But if you've made up your mind about Spotify and want to rely less on its algorithms, you can use the script I've put up on Github to generate musically varied playlists.
I'm aggregating playlists from tastemakers in my script, but you can collect playlists from any user you find on Spotify. It doesn't have to just be for new music either. For example, you could aggregate acoustic music playlists from various users to get a new acoustic playlist every week.
The gap this tool fills
The internet isn't short of playlist creation tools for Spotify. The thing is most of them are about generating playlists of music based on a song or artist you seed it with. Or generating playlists based on a keyword.
This script tries to do something different by generating a playlist based on your choice of musical authority. And also update it every week, once you schedule it that way. For most tools (with one exception), playlist generation is a one-time exercise with no updates.
One website that tries to aggregate tastemaker preferences like this is Hype Machine. It collects recommendations from hundreds of music websites, blogs etc. and has its own interface for listening to music. The thing is, for many people their musical world is centred around Spotify and Apple Music, but Hype Machine isn't integrated with those apps.
How it's implemented
There isn't anything sophisticated being done here, it's just a python script. But hopefully this will meet the needs of
- amateur coders who want to spend less time finding new music
- lifehackers who want to automate aspects of their lives and,
- in general, anyone who wants to simplify their Spotify experience.
There are 75 playlists users can choose to aggregate. They're all new music playlists, updated every week/month, from important music publications, websites and radio stations in the US and UK. While most of the playlists explore new music across genres, some are genre-specific, some focus on new music from emerging artists, while others focus on tracks from new albums.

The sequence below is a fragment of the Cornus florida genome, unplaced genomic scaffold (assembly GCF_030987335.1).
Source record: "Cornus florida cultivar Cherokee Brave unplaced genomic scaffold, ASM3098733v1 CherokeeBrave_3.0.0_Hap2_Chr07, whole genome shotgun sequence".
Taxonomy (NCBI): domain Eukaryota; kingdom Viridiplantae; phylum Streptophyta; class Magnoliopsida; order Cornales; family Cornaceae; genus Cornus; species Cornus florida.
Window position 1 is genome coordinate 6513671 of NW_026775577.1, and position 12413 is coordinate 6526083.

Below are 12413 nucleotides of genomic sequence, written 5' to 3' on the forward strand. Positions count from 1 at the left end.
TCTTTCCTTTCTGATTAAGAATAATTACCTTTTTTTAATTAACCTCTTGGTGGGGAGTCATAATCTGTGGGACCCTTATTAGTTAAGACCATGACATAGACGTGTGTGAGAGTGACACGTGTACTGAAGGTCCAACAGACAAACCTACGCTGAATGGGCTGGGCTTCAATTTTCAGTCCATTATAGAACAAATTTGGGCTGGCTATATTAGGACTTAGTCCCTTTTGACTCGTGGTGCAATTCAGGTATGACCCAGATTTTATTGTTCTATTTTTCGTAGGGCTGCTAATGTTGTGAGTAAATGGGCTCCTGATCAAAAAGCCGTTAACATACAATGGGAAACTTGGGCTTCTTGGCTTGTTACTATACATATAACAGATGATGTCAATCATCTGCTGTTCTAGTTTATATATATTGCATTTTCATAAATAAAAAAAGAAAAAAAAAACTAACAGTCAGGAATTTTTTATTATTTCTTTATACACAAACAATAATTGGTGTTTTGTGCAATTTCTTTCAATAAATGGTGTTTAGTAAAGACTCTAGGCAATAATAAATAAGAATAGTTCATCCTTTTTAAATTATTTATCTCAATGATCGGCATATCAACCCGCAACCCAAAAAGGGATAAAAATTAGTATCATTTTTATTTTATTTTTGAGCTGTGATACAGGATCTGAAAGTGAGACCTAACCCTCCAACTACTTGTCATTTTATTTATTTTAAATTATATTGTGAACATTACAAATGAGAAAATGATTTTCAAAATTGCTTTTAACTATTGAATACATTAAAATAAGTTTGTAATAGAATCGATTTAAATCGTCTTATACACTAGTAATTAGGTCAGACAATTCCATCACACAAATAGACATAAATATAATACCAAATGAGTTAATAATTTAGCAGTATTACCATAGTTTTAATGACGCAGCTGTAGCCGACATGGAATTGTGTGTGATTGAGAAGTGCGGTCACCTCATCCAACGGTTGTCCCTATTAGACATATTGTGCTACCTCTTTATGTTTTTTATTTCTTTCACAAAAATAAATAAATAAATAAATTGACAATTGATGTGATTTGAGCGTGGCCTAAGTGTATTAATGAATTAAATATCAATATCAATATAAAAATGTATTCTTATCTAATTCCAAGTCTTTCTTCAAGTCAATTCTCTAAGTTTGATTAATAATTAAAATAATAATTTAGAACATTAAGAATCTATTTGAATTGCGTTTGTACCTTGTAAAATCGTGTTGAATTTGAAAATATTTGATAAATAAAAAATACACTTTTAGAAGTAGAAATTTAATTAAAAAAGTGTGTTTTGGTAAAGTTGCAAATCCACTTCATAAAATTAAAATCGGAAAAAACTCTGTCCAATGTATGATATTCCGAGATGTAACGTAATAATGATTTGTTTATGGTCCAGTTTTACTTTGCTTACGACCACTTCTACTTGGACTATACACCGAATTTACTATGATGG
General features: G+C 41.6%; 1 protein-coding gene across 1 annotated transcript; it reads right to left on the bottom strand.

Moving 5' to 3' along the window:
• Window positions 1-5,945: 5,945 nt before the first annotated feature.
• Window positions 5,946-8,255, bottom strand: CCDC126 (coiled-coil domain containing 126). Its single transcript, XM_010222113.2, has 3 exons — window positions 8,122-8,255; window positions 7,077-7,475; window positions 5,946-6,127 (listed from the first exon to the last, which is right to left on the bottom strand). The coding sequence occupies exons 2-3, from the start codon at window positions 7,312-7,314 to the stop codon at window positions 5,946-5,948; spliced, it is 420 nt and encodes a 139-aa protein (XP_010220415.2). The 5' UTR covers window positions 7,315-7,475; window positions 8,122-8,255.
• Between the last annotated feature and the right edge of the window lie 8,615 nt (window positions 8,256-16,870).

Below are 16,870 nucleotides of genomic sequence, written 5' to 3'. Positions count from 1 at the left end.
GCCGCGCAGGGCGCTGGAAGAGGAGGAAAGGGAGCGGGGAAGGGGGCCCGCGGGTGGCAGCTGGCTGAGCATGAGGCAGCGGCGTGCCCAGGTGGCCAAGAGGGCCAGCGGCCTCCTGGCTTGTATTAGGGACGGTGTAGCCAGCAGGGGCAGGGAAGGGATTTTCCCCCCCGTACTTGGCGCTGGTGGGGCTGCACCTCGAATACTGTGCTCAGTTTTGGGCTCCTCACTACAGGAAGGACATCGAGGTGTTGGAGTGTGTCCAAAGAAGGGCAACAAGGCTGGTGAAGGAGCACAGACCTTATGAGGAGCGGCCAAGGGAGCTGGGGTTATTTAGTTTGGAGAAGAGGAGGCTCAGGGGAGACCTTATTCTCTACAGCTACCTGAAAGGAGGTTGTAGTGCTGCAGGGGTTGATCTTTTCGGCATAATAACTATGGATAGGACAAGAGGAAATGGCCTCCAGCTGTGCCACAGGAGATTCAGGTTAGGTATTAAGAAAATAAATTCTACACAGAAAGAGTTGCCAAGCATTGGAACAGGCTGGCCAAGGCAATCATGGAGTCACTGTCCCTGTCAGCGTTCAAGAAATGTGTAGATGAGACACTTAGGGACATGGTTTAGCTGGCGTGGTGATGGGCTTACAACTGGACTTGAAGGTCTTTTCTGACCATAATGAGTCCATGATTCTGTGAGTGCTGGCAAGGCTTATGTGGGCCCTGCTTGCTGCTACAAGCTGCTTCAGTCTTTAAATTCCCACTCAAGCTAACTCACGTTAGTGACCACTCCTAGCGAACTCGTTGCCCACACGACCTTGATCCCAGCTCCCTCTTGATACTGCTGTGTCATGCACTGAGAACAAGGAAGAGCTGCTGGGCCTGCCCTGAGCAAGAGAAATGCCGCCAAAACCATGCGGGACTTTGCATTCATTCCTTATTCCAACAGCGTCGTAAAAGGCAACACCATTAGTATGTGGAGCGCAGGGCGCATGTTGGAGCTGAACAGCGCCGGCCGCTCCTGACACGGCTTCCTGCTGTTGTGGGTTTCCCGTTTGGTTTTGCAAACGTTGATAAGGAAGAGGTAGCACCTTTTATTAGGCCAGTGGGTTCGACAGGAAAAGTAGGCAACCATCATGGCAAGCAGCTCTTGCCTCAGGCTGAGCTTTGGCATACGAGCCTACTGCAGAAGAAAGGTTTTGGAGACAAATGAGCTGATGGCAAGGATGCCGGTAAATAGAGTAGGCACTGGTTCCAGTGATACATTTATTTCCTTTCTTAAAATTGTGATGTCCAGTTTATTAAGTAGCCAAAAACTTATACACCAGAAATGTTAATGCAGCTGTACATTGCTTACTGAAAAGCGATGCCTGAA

6 playlists (from Pitchfork, Rolling Stone, KCRW in the US and Line of Best Fit, NME, BBC Radio 6 in the UK) have been pre-selected to give a user default choices to start with, but they can be un-selected.
If you follow the instructions in the Github repo, you'll end up with a playlist titled 'New Music for < your Spotify user id >' in your Spotify library.
A demo playlist created using the six default choices is here.
Don't turn music into work
Note that your playlist is wiped clean and new tracks are added every time you run the script. So you'll need to get through the songs on the playlist before you run the script again.
You don't have to make it a chore though, or get anxious about finishing the playlist. Just have it running in the background while you're working or browsing, 'like' songs to add them to your liked songs list, and skip liberally.
There's no limit in Spotify to how many songs you can like. You can then decide later what you want to do with your liked songs. Put some on a workout playlist, others on an office playlist etc.
For more details
The code, and more details about the implementation are available in the Github repo.
Hopefully, this tool will give people a model to build on, and create even better setups for finding new music.
Top comments (2)
This is so awesome! Also, I like your taste in music stations! 😀
heh heh, thanks Michael! :)